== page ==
Stephen J. Morgan

EMAT 6680

Assignment #8

Prompt:

Find the triangle of minimal perimeter that can be inscribed in a given triangle. For a start, you may want to restrict your investigation to the given triangle being acute.

Solution:

For this investigation let's look at it in two parts. First we will examine the case where the triangle is acute. However, after we do this we have to see if we can make the same assumptions about obtuse

triangles or not. So let's assume we have an arbitrary acute triangle, triangle ABC. From here let's make the orthotriangle within this triangle. To do this select a side of the triangle and it's opposite vertex.

a perpindicular line. We will want to procede to do this for all three sides of the triangle. After this is done,mark where the three perpindicular lines intersect within our original triangle, triangle ABC. Then

connect this points to form the inscribed triangle, triangle DEF. My claim is that this construction creates thetriangle with the minimal perimeter that can beinscribed in a given **ACUTE triangle**. It is

important to note this **may not work** for obtuse triangles! Click **here **to see a GSP construction.

From the GSP construction we can observe many things. It appears that this is the triangle of minimial perimeter that can be inscribed. However, for this to be true, we need to be able to manipulate the

triangle, such that we can have all three sides of the inscribed triangle lie on the same line. This idea was used when H.A. Schwartz solved the problem, which was originally posted by Count Fagnano in 1775.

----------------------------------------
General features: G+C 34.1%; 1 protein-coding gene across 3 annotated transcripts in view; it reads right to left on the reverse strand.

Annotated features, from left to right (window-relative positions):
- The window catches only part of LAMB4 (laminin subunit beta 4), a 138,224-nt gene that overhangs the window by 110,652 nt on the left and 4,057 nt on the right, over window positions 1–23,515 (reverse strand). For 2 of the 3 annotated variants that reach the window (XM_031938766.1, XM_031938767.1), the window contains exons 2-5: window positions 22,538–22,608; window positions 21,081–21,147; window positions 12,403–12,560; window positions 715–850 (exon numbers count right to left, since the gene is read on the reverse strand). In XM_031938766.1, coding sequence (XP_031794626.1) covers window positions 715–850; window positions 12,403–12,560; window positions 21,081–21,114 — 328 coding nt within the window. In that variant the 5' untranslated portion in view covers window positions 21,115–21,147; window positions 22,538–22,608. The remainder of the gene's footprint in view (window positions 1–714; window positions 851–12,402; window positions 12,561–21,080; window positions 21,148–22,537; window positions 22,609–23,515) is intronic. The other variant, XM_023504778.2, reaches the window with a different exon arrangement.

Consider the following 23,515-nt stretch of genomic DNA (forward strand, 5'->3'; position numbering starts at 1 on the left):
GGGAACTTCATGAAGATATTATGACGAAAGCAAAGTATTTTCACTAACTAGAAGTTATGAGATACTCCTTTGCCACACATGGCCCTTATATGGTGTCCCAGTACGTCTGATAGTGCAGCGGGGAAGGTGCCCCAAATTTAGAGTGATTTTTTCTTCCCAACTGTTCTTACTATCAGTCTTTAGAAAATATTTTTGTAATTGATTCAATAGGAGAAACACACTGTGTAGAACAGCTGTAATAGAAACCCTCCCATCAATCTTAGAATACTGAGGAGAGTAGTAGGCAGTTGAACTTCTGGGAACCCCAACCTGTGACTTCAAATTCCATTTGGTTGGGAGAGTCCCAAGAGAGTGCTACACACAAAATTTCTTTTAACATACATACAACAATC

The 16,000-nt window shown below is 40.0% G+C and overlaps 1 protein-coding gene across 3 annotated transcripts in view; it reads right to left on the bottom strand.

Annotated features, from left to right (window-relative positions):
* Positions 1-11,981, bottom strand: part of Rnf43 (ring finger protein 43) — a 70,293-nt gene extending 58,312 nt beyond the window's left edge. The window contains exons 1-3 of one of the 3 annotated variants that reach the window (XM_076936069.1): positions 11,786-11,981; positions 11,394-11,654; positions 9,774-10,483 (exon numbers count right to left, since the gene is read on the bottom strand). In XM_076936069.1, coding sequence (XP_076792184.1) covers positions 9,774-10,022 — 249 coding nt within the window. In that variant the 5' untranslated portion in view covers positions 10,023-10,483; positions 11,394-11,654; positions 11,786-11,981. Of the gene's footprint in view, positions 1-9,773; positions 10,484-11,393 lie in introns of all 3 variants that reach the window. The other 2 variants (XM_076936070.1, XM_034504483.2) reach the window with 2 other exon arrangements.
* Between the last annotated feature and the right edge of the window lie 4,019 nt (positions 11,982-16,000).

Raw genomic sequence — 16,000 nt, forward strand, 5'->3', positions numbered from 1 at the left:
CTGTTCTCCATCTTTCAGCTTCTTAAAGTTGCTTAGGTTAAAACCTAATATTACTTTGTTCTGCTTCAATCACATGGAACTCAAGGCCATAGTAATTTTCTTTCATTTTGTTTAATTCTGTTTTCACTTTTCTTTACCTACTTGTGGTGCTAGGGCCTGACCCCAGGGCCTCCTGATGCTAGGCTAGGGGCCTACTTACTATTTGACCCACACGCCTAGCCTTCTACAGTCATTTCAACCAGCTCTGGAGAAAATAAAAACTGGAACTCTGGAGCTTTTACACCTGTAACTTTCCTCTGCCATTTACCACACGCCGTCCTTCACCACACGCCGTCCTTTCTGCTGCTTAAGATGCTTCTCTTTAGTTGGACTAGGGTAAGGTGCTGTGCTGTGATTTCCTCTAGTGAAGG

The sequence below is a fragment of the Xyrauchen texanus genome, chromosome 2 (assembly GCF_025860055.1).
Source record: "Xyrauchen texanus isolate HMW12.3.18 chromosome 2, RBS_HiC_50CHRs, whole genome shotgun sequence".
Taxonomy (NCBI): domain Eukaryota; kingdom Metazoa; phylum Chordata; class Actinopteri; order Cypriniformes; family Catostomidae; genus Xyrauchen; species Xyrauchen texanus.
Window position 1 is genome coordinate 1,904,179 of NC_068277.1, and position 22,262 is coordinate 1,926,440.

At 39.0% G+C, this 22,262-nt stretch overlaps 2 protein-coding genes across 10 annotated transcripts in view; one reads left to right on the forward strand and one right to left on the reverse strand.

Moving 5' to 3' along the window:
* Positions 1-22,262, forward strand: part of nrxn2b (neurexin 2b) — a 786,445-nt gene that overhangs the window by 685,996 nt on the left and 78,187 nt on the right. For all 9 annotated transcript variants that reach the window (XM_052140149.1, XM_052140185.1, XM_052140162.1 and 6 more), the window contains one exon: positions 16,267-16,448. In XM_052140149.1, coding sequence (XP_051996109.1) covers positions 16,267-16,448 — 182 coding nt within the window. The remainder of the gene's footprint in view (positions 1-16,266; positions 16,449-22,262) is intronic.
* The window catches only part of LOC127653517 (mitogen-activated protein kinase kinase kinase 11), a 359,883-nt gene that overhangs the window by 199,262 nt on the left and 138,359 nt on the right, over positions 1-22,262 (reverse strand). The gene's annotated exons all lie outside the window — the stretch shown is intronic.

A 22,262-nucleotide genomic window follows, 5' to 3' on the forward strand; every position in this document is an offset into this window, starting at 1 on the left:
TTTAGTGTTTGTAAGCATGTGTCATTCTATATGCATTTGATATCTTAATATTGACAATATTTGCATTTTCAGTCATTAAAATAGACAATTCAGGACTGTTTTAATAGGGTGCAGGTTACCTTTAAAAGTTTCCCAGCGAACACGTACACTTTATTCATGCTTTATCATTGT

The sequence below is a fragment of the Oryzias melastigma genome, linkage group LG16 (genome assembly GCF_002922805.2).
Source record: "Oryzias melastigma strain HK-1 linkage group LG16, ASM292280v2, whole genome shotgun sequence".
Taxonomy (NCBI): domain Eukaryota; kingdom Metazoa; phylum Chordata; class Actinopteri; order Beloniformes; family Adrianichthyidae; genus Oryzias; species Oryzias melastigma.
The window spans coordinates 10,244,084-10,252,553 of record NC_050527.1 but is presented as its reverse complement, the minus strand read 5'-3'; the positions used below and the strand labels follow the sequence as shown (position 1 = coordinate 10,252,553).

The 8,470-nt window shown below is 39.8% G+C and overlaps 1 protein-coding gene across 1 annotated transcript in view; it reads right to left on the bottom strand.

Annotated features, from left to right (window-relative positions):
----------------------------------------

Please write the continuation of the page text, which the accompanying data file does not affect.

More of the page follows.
The gist of his proof is in the paragraph below. Refer to the picture below the proof for reference.

**Picture of H.A. Schwartz's Proof:**

The problem was also solved another way by **L. Fejer**. His solution required reflecting a point P in XZ to obtain P' and P''. Then the perimeter of triangle PQR= P'Q+QR+RP". So for all inscribed triangles with

the fixed vertex P, the one whose vertices Q and R lie on the line P'P", has the minimum perimeter. We can easily see the triangle has the mirror properties at vertices Q and R. Therefore, for any position of

the point P on YZ there is a unique triangle of minimal perimeter. Its perimeter is given by P'P'' for some position of point P. Note that the angle P'X'P" equals twice the angle of X regardless of the position of

point P. Therefore, all triangles P'XP" are similiar. The triangle with the shortest base P'P" also has the shortest side XP'. But XP'=XP. Thus, there is a solution to Fagnano's problem and is where XP is

perpindicular to YZ. Using similiarity, YQ must be perpidicular to XZ and ZR to XY and we are done. Feel free to refer to the picture below.

**Picture of L.Fejer's Proof**

As far as **obtuse triangles** are concerned, the smallest perimeter of an inscribed triangle is **not** 1/2 the perimeter of the outer triangle. Additionally, there is no exact smallest perimeter. The perimeter of the inscribed triangle seems to be half of the outer

triangle's perimeter, but it is actually always slightly larger then this. It is converging towards 1/2 the perimeter of the outer triangle. However an inscribed triangle of perimeter 1/2 does not exist.